Thanks Sonnie for sharing your view and referencing Ruth’s article on Barefoot.
    As a kiwi living in Australia, I am a Queenzlander with a foot in each camp.
    My introduction to Barefoot through the Money magazine weekly newsletter initially invoked a similar response to yours. However when I took the time to read the whole book I found a broad overarching plan, complete with verbatim scripts that made complete sense and was entirely doable.
    A year down the track from setting up our buckets and date nights we are already reaping mighty rewards. This is exactly what we needed and were looking for years ago. We are much more confident now and heading into new investment territory with a helpful plan.
    Our challenge for our New Zealand finances is to get them into equally good shape. Do you have anything as useful to recommend for that?

    • Hi Jill

      Thanks for the comments. If you’ve set up your buckets and have been working diligently on using Pape’s method and having date nights etc for a year – well done!

      (I’m curious what constitutes “mighty rewards” for you – my hope and expectation is that you’re in a significantly better place financially than you would have been if you hadn’t come across The Barefoot Investor, and you feel a lot more confident and comfortable about your financial position and trajectory, plus perhaps about life in general?)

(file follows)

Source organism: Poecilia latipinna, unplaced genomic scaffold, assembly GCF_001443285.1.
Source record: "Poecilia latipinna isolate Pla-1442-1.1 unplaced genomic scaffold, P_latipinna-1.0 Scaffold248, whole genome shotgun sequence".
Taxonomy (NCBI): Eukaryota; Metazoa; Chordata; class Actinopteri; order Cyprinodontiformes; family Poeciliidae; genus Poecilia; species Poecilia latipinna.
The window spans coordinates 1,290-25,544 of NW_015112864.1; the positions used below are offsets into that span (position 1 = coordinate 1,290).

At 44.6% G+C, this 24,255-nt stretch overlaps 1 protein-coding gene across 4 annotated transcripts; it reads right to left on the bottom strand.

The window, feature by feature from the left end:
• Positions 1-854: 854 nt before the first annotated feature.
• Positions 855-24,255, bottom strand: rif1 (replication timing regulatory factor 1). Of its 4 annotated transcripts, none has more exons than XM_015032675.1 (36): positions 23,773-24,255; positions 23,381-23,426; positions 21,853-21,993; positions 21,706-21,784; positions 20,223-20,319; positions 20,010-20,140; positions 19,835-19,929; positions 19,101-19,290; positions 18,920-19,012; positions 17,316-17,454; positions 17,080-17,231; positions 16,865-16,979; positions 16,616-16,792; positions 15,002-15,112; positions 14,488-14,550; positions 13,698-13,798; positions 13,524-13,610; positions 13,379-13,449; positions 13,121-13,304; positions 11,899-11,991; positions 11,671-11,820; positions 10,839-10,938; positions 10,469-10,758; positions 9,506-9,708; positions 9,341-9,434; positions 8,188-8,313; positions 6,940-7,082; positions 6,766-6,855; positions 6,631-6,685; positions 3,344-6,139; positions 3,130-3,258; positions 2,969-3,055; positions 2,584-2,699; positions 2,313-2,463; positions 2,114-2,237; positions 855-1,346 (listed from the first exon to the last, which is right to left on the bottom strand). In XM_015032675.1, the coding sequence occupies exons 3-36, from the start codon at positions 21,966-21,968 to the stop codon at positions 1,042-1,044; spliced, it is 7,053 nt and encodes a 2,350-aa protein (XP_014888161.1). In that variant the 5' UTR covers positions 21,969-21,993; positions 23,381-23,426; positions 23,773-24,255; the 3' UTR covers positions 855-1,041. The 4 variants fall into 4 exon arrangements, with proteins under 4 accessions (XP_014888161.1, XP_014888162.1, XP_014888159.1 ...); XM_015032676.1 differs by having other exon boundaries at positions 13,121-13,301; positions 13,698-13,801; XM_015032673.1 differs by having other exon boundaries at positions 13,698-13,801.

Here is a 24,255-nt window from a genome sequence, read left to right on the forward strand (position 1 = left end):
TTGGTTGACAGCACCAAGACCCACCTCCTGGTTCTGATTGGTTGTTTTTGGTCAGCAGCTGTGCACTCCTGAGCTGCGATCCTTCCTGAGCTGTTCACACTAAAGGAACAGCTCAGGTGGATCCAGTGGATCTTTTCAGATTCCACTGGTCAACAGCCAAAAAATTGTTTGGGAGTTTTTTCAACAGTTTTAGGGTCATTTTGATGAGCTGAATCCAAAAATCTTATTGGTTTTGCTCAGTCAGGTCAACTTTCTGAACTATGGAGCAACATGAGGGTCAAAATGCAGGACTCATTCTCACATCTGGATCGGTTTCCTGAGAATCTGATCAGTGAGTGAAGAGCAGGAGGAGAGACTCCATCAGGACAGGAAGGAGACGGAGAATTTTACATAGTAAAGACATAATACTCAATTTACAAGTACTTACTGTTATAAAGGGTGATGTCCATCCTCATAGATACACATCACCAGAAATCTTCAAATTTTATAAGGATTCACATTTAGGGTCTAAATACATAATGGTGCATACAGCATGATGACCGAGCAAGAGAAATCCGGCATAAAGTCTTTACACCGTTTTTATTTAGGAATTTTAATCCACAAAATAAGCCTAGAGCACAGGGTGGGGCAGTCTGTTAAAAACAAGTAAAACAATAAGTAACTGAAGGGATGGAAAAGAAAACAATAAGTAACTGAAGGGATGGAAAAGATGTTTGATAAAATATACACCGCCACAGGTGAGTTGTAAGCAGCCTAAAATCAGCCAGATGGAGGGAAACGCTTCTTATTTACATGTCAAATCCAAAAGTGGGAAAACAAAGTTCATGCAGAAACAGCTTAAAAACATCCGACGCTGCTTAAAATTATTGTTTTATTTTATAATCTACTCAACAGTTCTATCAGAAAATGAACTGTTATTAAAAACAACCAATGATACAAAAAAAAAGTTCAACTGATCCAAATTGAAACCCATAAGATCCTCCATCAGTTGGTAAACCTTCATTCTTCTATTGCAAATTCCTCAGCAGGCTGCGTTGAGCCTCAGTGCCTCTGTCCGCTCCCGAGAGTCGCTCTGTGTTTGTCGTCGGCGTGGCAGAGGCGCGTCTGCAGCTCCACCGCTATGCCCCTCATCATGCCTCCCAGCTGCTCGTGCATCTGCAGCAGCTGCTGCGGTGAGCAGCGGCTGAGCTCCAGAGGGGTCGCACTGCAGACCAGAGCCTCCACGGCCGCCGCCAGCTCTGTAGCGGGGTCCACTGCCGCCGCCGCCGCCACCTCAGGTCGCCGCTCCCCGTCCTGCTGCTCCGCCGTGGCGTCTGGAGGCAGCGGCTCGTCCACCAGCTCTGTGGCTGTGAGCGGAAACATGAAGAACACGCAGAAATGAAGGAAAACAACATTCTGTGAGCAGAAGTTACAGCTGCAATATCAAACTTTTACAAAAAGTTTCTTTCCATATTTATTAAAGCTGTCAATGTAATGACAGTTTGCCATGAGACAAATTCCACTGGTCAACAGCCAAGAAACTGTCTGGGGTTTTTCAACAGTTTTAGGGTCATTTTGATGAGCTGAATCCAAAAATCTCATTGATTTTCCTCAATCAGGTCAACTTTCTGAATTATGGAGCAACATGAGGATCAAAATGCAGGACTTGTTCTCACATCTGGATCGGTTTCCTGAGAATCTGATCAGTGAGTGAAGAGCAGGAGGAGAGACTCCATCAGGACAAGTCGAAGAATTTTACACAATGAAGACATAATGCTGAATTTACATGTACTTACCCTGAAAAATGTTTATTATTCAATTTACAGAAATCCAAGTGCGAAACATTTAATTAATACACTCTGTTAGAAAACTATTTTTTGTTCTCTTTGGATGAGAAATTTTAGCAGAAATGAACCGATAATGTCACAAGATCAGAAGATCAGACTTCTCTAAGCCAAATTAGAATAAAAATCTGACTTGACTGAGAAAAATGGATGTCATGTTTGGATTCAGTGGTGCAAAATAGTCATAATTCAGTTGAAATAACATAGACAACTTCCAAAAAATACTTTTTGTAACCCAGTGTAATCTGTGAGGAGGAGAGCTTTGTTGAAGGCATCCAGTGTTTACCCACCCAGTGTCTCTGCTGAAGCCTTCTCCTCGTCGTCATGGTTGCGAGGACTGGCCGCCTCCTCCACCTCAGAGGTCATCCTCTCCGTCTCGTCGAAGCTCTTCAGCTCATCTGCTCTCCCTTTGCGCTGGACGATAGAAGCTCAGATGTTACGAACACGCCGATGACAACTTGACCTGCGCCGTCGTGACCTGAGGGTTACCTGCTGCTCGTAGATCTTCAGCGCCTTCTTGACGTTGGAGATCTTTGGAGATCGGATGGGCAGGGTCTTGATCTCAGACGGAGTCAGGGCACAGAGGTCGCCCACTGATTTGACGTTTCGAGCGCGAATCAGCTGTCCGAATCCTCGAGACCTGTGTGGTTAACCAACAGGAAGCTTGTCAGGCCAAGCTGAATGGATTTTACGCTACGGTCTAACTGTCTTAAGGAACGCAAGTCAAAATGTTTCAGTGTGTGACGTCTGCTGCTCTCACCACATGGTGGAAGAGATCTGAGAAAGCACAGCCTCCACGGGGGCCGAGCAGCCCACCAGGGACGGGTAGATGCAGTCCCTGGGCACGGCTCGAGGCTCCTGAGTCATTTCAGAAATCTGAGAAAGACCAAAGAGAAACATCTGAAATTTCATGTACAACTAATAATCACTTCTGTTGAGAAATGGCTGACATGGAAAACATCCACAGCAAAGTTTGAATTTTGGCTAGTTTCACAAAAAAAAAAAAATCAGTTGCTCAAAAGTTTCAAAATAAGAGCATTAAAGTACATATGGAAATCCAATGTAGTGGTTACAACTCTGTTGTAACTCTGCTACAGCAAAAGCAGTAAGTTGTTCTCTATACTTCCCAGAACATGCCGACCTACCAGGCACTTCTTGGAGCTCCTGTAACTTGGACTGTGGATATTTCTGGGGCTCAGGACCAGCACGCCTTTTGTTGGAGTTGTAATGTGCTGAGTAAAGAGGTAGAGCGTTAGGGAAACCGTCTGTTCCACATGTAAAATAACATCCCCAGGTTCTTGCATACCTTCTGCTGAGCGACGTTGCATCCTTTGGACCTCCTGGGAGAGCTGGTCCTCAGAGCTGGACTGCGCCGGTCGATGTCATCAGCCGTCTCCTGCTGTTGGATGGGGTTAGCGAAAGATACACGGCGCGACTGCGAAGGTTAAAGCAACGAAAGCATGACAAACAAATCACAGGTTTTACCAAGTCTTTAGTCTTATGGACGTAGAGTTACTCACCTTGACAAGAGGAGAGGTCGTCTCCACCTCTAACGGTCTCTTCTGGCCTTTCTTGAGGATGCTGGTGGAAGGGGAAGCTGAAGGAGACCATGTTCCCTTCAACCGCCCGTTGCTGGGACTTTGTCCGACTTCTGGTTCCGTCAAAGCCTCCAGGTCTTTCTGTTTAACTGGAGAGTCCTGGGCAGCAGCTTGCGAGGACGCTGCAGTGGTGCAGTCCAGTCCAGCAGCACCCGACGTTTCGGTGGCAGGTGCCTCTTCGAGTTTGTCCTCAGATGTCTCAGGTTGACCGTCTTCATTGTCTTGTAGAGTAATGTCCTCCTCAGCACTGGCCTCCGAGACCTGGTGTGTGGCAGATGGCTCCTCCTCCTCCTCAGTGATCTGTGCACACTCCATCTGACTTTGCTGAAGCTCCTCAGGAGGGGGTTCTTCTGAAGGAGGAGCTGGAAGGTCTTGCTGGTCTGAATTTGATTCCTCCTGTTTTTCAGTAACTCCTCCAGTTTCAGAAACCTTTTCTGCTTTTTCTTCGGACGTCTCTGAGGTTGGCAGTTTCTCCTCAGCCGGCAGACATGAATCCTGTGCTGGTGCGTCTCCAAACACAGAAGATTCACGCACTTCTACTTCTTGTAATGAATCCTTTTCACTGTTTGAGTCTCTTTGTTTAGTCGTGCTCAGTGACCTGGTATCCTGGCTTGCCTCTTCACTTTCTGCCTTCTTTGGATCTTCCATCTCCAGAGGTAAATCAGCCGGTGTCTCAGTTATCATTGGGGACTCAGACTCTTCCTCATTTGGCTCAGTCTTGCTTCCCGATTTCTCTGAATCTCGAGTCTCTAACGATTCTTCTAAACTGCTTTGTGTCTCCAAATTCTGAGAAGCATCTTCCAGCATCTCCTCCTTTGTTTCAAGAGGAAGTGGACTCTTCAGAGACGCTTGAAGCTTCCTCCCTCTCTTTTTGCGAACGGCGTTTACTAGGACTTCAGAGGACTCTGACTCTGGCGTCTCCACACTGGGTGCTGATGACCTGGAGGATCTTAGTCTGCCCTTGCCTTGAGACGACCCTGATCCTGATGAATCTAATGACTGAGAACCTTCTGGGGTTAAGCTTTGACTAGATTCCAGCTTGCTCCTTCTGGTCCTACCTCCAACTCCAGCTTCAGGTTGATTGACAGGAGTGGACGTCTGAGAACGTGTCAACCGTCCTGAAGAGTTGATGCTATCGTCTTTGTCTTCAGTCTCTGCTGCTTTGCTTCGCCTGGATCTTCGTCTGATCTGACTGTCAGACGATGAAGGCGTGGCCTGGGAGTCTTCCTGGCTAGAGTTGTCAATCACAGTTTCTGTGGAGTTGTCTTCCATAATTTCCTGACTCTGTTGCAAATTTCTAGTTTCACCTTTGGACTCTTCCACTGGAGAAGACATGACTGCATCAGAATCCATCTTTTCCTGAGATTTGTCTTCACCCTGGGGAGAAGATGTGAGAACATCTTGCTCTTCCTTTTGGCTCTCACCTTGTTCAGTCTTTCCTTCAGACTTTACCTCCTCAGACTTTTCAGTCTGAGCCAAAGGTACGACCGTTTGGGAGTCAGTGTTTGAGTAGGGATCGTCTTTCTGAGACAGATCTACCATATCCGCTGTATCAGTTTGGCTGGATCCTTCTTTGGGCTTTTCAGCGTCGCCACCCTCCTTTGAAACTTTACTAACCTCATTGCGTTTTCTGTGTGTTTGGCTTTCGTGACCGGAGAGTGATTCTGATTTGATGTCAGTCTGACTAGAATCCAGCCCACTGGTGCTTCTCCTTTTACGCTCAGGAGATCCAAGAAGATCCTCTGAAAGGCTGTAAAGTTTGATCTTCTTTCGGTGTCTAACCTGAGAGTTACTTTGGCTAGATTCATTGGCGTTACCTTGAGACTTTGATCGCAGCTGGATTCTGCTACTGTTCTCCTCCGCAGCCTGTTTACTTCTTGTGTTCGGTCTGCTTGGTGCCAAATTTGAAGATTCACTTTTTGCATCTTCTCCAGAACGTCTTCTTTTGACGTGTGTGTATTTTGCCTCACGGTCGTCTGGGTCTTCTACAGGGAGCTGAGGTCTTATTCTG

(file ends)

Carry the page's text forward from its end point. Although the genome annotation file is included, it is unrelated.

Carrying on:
As I mention in my article I’ve got plenty to say about The Barefoot Investor. Unfortunately, I don’t have the time to write parts II, III, and beyond at the moment. My initial thought is that if you’ve been following his process for a year it shouldn’t be too hard to extrapolate his process from Aussie to NZ. As someone who has applied and benefited from his method, can you be more specific about what you’re actually looking for?

      Is there anything that isn’t covered by Ruth’s article you mention? (For reference it’s located at https://www.thehappysaver.com/blog/applying-the-barefoot-investor-in-nz. FWIW I provided some limited feedback on the article before it was published).



Leave a Reply

Your email address will not be published. Required fields are marked *